Thoracic Trauma

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Thoracic Trauma:

1 Thoracic Trauma Dr Shankar Hippargi A & E Consultant MMHRC

Chest Trauma:

2 Chest Trauma Second leading cause of deaths due to trauma About 20% of all trauma deaths About 80% of thoracic traumas do not need surgery

Chest Trauma:

3 Chest Trauma Initial examination directed towards identification and treatment of: Tension pneumothorax Cardiac tamponade Open pneumothorax Flail chest Massive hemothorax

Rib Fracture:

4 Rib Fracture Most common chest injury More common in adults than children Especially common in elderly Ribs form rings- Consider possibility of break at two places 30% - 40% rib #s missed on CXR

Rib Fracture:

5 Rib Fracture Most commonly 5th to 9th ribs Poorly protected

Rib Fracture:

6 Rib Fracture Fractures of 1st, 2nd ribs require great force Frequently have injury to aorta, subclavian artery / vein or bronchi Look for swelling in supraclavicular fossa Compare the radial pulses, urgent intervention needed if unequal / absent 30% of the patients will die

Rib Fracture:

7 Rib Fracture Fractures of 7th to 12th ribs can damage underlying abdominal solid organs: Liver Spleen Kidneys

Rib Fracture:

8 Rib Fracture Management High concentration O 2 Adequate pain relief Encourage patient to breath deeply

Rib Fracture:

9 Rib Fracture Management Monitor elderly and COPD patients carefully Broken ribs can cause decompensation. Patients will fail to breath deeply and cough, resulting in poor clearance of secretions.

Flail Chest:

10 Flail Chest Three or more adjacent ribs broken at two or more places Produces free-floating chest wall segment (Flail segment) Secondary to blunt trauma More common in older patients

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Paradoxical respiration:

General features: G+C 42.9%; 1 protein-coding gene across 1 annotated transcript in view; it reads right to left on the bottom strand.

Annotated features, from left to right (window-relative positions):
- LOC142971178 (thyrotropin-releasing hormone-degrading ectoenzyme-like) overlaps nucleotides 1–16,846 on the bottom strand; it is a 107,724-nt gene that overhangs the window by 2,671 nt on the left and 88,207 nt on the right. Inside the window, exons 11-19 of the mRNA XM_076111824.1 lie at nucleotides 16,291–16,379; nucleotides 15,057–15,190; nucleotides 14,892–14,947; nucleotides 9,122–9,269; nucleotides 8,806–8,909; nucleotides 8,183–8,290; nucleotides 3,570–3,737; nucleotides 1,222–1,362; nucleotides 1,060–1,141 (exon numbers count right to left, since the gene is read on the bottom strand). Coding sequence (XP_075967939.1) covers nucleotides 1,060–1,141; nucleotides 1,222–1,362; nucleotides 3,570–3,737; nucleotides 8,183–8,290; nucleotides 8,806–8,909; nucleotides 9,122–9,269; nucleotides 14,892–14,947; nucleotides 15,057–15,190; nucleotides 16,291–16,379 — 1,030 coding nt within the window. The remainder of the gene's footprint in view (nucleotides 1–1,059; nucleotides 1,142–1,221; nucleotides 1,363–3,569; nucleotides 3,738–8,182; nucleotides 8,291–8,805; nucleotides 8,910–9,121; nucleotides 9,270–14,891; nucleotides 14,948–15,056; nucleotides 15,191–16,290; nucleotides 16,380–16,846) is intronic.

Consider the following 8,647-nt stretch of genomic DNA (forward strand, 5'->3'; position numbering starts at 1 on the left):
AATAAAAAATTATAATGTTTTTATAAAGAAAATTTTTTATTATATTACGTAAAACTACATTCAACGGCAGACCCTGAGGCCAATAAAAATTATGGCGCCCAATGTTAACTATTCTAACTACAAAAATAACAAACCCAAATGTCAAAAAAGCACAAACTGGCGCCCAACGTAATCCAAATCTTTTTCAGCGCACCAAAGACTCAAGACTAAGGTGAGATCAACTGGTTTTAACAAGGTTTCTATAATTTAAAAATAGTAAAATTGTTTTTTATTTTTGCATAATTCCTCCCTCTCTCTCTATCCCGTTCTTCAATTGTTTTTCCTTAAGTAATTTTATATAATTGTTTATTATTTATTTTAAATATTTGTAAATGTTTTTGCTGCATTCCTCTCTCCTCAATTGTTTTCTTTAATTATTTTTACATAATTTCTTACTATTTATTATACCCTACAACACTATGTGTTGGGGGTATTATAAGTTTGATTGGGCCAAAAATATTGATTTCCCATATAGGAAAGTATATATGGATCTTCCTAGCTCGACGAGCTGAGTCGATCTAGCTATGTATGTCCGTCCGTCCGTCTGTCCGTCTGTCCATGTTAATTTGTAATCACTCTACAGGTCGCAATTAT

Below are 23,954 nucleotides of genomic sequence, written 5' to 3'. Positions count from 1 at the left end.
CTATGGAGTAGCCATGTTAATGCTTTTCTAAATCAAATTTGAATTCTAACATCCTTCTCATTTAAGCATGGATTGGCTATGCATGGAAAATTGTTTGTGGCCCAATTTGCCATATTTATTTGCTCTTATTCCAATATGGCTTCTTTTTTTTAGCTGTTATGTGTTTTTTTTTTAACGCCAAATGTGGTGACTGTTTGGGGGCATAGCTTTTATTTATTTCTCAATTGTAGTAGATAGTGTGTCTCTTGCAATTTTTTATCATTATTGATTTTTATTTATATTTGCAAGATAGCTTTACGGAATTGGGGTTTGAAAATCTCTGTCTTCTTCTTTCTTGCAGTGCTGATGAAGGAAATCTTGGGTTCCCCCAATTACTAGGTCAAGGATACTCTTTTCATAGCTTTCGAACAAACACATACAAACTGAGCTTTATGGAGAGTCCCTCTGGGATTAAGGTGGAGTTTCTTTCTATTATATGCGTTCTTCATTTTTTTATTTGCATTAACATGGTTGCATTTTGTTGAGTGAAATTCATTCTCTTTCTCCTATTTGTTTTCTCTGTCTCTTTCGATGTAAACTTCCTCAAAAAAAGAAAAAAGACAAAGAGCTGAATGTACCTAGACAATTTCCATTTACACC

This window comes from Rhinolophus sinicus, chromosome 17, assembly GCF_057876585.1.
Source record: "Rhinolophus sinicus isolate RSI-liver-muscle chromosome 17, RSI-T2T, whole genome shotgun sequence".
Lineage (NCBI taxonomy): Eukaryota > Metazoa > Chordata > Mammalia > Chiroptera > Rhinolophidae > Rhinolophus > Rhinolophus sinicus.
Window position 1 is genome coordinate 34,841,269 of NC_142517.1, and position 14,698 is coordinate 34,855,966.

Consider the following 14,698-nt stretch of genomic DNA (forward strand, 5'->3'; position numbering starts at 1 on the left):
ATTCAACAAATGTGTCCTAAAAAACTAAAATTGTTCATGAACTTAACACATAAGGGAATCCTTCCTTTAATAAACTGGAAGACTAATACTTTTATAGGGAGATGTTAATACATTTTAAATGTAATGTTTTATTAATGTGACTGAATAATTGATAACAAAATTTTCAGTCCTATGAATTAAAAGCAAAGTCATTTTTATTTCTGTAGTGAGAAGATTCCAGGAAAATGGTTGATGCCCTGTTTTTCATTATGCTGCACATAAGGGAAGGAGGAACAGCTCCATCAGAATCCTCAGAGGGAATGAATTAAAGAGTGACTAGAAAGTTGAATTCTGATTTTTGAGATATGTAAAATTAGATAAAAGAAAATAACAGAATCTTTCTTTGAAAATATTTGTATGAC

12 Paradoxical respiration

Flail Chest:

13 Flail Chest Signs and Symptoms Paradoxical movement May NOT be present initially due to intercostal muscle spasms

Flail Chest:

14 Flail Chest Consequences The major complication is respiratory failure due to the underlying lung contusion Increased work of breathing (exhaustion)

Flail Chest:

15 Flail Chest Management Establish airway, breathing & circulation Suspect spinal injuries Stabilize chest wall Pain relief IV fluids Consider early intubation and ventilation

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Simple Pneumothorax:

17 Simple Pneumothorax Air in pleural space Partial or complete lung collapse occurs

Simple Pneumothorax:

18 Simple Pneumothorax Causes Chest wall penetration Fractured rib lacerating lung May occur spontaneously following: Exertion Coughing Air Travel

Simple pneumothorax:

19 Simple pneumothorax

Simple Pneumothorax:

20 Simple Pneumothorax Signs and Symptoms Pain on inhalation Difficulty breathing Tachypnea Decreased or absent breath sounds Hyper resonant to percussion Severity of symptoms depends on size of pneumothorax, speed of lung collapse, and patient’s health status

Simple Pneumothorax:

21 Simple Pneumothorax Management Establish ABC Suspect spinal injury based on mechanism High concentration O 2 with NRB Assist decreased or rapid respirations with BVM Monitor for tension pneumothorax ICD depending on patient’s condition & amount of air in pleural cavity